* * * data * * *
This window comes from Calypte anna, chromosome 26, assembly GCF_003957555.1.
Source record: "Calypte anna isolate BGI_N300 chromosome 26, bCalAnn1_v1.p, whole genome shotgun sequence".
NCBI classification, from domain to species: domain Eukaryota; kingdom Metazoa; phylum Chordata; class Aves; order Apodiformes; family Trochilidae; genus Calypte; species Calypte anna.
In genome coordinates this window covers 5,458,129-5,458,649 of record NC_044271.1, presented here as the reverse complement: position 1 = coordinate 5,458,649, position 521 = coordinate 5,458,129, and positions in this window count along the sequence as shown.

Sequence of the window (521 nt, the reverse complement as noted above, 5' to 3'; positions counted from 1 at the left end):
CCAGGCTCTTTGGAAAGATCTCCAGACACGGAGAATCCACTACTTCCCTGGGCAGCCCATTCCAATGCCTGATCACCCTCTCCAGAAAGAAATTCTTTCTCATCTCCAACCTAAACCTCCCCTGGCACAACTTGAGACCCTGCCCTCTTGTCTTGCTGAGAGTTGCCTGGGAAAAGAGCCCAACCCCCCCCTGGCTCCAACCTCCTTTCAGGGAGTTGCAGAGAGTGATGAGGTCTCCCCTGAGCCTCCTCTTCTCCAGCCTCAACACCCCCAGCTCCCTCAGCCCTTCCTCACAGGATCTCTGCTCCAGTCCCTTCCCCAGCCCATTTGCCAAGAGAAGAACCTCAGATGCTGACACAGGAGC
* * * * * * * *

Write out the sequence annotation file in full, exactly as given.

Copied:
This window comes from Calypte anna, chromosome 26, assembly GCF_003957555.1.
Source record: "Calypte anna isolate BGI_N300 chromosome 26, bCalAnn1_v1.p, whole genome shotgun sequence".
NCBI classification, from domain to species: domain Eukaryota; kingdom Metazoa; phylum Chordata; class Aves; order Apodiformes; family Trochilidae; genus Calypte; species Calypte anna.
In genome coordinates this window covers 5,458,129-5,458,649 of record NC_044271.1, presented here as the reverse complement: position 1 = coordinate 5,458,649, position 521 = coordinate 5,458,129, and positions in this window count along the sequence as shown.

Sequence of the window (521 nt, the reverse complement as noted above, 5' to 3'; positions counted from 1 at the left end):
CCAGGCTCTTTGGAAAGATCTCCAGACACGGAGAATCCACTACTTCCCTGGGCAGCCCATTCCAATGCCTGATCACCCTCTCCAGAAAGAAATTCTTTCTCATCTCCAACCTAAACCTCCCCTGGCACAACTTGAGACCCTGCCCTCTTGTCTTGCTGAGAGTTGCCTGGGAAAAGAGCCCAACCCCCCCCTGGCTCCAACCTCCTTTCAGGGAGTTGCAGAGAGTGATGAGGTCTCCCCTGAGCCTCCTCTTCTCCAGCCTCAACACCCCCAGCTCCCTCAGCCCTTCCTCACAGGATCTCTGCTCCAGTCCCTTCCCCAGCCCATTTGCCAAGAGAAGAACCTCAGATGCTGACACAGGAGC